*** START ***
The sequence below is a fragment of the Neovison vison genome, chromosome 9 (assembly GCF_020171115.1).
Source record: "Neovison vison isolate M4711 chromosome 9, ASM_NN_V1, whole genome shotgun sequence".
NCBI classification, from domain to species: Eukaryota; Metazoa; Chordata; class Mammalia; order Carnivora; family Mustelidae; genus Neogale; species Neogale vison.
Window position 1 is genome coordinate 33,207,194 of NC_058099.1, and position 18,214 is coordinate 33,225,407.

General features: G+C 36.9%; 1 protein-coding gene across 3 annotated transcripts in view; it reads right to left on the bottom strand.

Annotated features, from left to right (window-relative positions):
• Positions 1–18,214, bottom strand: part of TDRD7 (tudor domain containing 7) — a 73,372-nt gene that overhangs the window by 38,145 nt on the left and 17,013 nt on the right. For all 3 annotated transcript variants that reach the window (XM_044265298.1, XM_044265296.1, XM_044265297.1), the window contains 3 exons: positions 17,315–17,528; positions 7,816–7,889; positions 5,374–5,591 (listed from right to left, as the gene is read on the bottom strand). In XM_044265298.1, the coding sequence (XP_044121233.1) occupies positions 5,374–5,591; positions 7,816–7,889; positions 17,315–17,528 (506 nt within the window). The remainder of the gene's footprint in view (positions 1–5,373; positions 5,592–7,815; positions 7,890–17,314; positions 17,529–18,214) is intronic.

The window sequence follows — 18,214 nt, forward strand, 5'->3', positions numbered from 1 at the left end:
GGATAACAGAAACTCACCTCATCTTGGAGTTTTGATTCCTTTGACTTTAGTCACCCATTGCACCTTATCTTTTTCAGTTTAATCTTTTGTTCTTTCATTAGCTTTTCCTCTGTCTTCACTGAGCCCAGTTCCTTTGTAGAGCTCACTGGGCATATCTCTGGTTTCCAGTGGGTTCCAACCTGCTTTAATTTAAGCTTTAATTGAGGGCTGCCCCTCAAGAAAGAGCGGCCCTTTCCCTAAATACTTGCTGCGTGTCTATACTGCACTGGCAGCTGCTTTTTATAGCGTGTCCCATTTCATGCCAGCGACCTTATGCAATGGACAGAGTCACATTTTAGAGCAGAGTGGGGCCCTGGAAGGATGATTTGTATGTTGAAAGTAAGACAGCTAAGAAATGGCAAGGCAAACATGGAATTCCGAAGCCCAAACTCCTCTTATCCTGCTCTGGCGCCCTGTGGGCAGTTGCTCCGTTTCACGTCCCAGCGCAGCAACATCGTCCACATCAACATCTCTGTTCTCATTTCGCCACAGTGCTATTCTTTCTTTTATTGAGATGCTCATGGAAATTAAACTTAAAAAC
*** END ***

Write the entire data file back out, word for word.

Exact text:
The sequence below is a fragment of the Neovison vison genome, chromosome 9 (assembly GCF_020171115.1).
Source record: "Neovison vison isolate M4711 chromosome 9, ASM_NN_V1, whole genome shotgun sequence".
NCBI classification, from domain to species: Eukaryota; Metazoa; Chordata; class Mammalia; order Carnivora; family Mustelidae; genus Neogale; species Neogale vison.
Window position 1 is genome coordinate 33,207,194 of NC_058099.1, and position 18,214 is coordinate 33,225,407.

General features: G+C 36.9%; 1 protein-coding gene across 3 annotated transcripts in view; it reads right to left on the bottom strand.

Annotated features, from left to right (window-relative positions):
• Positions 1–18,214, bottom strand: part of TDRD7 (tudor domain containing 7) — a 73,372-nt gene that overhangs the window by 38,145 nt on the left and 17,013 nt on the right. For all 3 annotated transcript variants that reach the window (XM_044265298.1, XM_044265296.1, XM_044265297.1), the window contains 3 exons: positions 17,315–17,528; positions 7,816–7,889; positions 5,374–5,591 (listed from right to left, as the gene is read on the bottom strand). In XM_044265298.1, the coding sequence (XP_044121233.1) occupies positions 5,374–5,591; positions 7,816–7,889; positions 17,315–17,528 (506 nt within the window). The remainder of the gene's footprint in view (positions 1–5,373; positions 5,592–7,815; positions 7,890–17,314; positions 17,529–18,214) is intronic.

The window sequence follows — 18,214 nt, forward strand, 5'->3', positions numbered from 1 at the left end:
GGATAACAGAAACTCACCTCATCTTGGAGTTTTGATTCCTTTGACTTTAGTCACCCATTGCACCTTATCTTTTTCAGTTTAATCTTTTGTTCTTTCATTAGCTTTTCCTCTGTCTTCACTGAGCCCAGTTCCTTTGTAGAGCTCACTGGGCATATCTCTGGTTTCCAGTGGGTTCCAACCTGCTTTAATTTAAGCTTTAATTGAGGGCTGCCCCTCAAGAAAGAGCGGCCCTTTCCCTAAATACTTGCTGCGTGTCTATACTGCACTGGCAGCTGCTTTTTATAGCGTGTCCCATTTCATGCCAGCGACCTTATGCAATGGACAGAGTCACATTTTAGAGCAGAGTGGGGCCCTGGAAGGATGATTTGTATGTTGAAAGTAAGACAGCTAAGAAATGGCAAGGCAAACATGGAATTCCGAAGCCCAAACTCCTCTTATCCTGCTCTGGCGCCCTGTGGGCAGTTGCTCCGTTTCACGTCCCAGCGCAGCAACATCGTCCACATCAACATCTCTGTTCTCATTTCGCCACAGTGCTATTCTTTCTTTTATTGAGATGCTCATGGAAATTAAACTTAAAAAC